Forbes deemed it “the dating app for people who hate dating apps.”
Tinder is an app that allows you to be your own matchmaker. Released last September, it gives users direct control and has been credited as not only being a hookup host, but a marriage manufacturer.
It is a no-bullshit method to meet new people or a potential partner. The premise of this app is to connect to your Facebook, albeit discretely, and rate users based on their pictures.
After signing up and setting your gender, location and sexual orientation you choose five of your best Facebook profile pictures. Then you are directed to a page that shows the name, age and distance of a user. Opportunely, it will also provide any mutual Facebook friends or interests. Some people also list a tagline or their Instagram information.
You then vote.
If you like what you see you press a green heart and if that user has also liked your picture the app will declare, “It’s a match!” and open a chat forum between the two of you. You can begin to chat or keep playing.
If you don’t like what you see you press a red “x” and that person will disappear, and on to the next one…
The transparency of being connected to a stranger’s Facebook makes Tinder a safe, harmless, virtual retreat. This has helped Tinder carve a reputation distinct from its counterpart, Grindr- a forum for discrete one-night stands.
By giving the user the control, Tinder lets you see what nearby options you have. What you do with them is completely up to you.
In April, Co-founders Sean Rad and Justin Mateen launched a feature on the app called Matchmaker, where you could introduce two of your Facebook friends by selecting them and opening a conversation.
“There’s something about Tinder’s simple, flirty interface that is undeniably fun. It combines the sleazy appeal of rating profiles, popularized by Hot-or-Not, and the excitement of apps like Grindr,” wrote Jenna Wortham of The New York Times.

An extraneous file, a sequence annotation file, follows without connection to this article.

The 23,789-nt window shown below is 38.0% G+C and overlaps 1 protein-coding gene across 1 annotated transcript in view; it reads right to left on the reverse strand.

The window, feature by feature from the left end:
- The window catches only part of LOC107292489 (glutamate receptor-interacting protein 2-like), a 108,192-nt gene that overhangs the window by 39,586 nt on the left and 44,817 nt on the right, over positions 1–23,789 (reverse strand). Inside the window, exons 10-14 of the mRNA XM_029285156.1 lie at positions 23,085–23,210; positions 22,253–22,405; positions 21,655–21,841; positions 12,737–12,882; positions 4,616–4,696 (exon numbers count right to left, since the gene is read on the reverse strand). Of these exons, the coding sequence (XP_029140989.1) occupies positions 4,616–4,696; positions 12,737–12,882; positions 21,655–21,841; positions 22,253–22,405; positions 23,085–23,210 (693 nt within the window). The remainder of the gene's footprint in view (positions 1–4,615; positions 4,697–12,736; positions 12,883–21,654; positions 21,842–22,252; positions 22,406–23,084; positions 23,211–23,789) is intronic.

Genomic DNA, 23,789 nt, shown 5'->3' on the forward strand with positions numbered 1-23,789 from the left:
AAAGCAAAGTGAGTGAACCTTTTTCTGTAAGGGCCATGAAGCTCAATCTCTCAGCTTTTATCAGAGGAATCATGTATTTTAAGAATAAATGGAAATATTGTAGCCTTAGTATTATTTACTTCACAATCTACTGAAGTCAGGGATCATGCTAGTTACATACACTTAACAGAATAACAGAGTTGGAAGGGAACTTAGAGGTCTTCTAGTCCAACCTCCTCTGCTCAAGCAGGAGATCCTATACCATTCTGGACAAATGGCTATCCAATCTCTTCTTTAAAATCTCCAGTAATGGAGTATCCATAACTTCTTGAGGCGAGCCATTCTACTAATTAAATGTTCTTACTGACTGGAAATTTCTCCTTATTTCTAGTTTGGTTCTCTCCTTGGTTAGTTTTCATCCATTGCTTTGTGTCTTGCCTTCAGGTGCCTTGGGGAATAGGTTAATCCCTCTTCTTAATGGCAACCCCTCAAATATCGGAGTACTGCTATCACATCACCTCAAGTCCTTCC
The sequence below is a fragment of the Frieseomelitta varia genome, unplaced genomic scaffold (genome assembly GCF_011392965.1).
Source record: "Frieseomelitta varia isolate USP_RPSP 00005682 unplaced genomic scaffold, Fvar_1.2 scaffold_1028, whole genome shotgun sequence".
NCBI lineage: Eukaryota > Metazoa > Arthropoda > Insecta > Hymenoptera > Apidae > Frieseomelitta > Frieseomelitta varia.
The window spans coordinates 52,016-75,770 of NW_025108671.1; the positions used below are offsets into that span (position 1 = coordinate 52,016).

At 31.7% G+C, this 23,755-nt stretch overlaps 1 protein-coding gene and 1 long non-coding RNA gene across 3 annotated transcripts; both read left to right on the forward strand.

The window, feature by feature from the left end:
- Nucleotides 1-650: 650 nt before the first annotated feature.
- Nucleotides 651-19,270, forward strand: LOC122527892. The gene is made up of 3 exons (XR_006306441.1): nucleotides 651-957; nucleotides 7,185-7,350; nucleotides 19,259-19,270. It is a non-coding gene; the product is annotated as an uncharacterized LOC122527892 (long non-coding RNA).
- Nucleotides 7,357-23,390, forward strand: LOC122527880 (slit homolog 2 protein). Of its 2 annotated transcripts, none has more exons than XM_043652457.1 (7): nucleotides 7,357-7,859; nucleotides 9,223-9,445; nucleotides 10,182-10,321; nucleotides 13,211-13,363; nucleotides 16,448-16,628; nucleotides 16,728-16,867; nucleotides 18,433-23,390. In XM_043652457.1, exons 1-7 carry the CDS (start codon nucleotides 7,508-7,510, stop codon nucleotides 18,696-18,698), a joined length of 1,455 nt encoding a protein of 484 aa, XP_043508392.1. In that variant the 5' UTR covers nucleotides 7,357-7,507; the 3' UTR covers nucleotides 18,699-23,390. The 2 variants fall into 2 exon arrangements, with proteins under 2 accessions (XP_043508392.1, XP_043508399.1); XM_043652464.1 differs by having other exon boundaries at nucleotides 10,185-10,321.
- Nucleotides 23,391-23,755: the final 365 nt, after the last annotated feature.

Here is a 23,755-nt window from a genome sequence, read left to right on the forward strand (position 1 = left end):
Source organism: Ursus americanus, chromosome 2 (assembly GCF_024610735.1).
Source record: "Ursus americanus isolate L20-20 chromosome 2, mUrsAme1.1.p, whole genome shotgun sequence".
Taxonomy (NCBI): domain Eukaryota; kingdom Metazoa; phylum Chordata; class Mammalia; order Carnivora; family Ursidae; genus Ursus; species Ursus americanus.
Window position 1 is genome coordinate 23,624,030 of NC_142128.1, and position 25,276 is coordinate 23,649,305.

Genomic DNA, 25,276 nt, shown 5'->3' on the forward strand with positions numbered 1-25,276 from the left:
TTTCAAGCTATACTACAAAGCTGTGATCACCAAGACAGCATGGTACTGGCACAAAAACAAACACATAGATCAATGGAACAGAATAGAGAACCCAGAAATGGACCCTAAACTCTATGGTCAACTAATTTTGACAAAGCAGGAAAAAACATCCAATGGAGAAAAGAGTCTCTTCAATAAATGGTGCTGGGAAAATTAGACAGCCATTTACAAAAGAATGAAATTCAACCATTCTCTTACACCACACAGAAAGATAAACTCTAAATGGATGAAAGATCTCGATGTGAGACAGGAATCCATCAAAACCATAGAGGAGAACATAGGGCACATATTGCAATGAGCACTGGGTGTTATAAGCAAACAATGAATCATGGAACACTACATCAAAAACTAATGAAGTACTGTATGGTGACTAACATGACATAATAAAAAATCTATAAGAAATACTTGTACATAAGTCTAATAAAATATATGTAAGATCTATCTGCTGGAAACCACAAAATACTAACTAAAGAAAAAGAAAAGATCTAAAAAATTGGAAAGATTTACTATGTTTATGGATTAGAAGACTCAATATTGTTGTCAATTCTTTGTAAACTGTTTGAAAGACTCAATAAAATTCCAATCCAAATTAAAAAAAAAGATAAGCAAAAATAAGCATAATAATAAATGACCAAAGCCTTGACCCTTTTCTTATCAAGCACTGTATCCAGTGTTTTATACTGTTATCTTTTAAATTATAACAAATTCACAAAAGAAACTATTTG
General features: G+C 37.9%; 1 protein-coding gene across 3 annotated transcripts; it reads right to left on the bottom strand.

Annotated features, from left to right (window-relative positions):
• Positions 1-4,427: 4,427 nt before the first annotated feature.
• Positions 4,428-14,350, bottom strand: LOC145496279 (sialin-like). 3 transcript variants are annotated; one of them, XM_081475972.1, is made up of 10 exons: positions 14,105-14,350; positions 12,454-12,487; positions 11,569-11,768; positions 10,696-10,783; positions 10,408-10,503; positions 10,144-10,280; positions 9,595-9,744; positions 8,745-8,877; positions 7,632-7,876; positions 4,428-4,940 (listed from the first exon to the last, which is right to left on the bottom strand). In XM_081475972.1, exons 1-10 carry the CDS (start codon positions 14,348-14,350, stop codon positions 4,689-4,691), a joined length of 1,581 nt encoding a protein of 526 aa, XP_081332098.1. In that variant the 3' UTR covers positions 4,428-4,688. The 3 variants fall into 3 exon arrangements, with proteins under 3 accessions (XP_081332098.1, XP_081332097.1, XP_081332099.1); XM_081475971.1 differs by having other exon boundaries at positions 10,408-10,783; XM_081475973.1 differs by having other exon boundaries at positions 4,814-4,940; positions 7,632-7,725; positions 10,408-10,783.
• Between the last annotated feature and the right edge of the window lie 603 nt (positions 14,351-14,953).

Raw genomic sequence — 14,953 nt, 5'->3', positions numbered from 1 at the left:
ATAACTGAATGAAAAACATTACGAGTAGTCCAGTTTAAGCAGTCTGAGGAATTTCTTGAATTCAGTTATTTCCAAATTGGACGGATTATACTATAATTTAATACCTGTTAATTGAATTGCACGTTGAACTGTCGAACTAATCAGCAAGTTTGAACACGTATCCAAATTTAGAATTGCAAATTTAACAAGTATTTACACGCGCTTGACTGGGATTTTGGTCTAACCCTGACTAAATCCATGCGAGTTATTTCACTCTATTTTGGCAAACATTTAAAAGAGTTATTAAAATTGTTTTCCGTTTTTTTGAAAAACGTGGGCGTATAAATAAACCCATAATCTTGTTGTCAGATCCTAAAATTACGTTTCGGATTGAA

In my Master of Journalism class, Tinder is discussed with uncompromising bluntness. Some dating sites like Okcupid, eHarmony, or Plenty of Fish are critiqued judgingly. Tinder has a different reputation- this may be due to its current 15 minutes of fame. Its surging popularity has given it a solid base of support from the generation obsessed with social media. It opposes the stereotype people have of dating apps or sites- filled with desperate, socially awkward-although this is a naïve generalization. Tinder puts everyone on equal ground with nothing to judge other than a picture. There is no compulsion, no expectations- you make this app what you want it to be, whether it’s a step towards an engagement ring, or a way to entertain yourself in the Starbucks lineup.
But, I will tell you one thing for sure: it gets addictive.
Gina Wicentowich is an Editor of the Culture and Lifestyle section, and is currently studying towards her Masters of Journalism at the Ryerson School of Journalism.
The Wanderer Online is not affiliated with Tinder. This article represents the views and opinions of its’ author alone.
Photo CC Wanderer Photographer, Patrick Nguyen. Thank you as well to our models, Michelle Derewonko and Dylan Grayson, with make up done by Jenn Vautour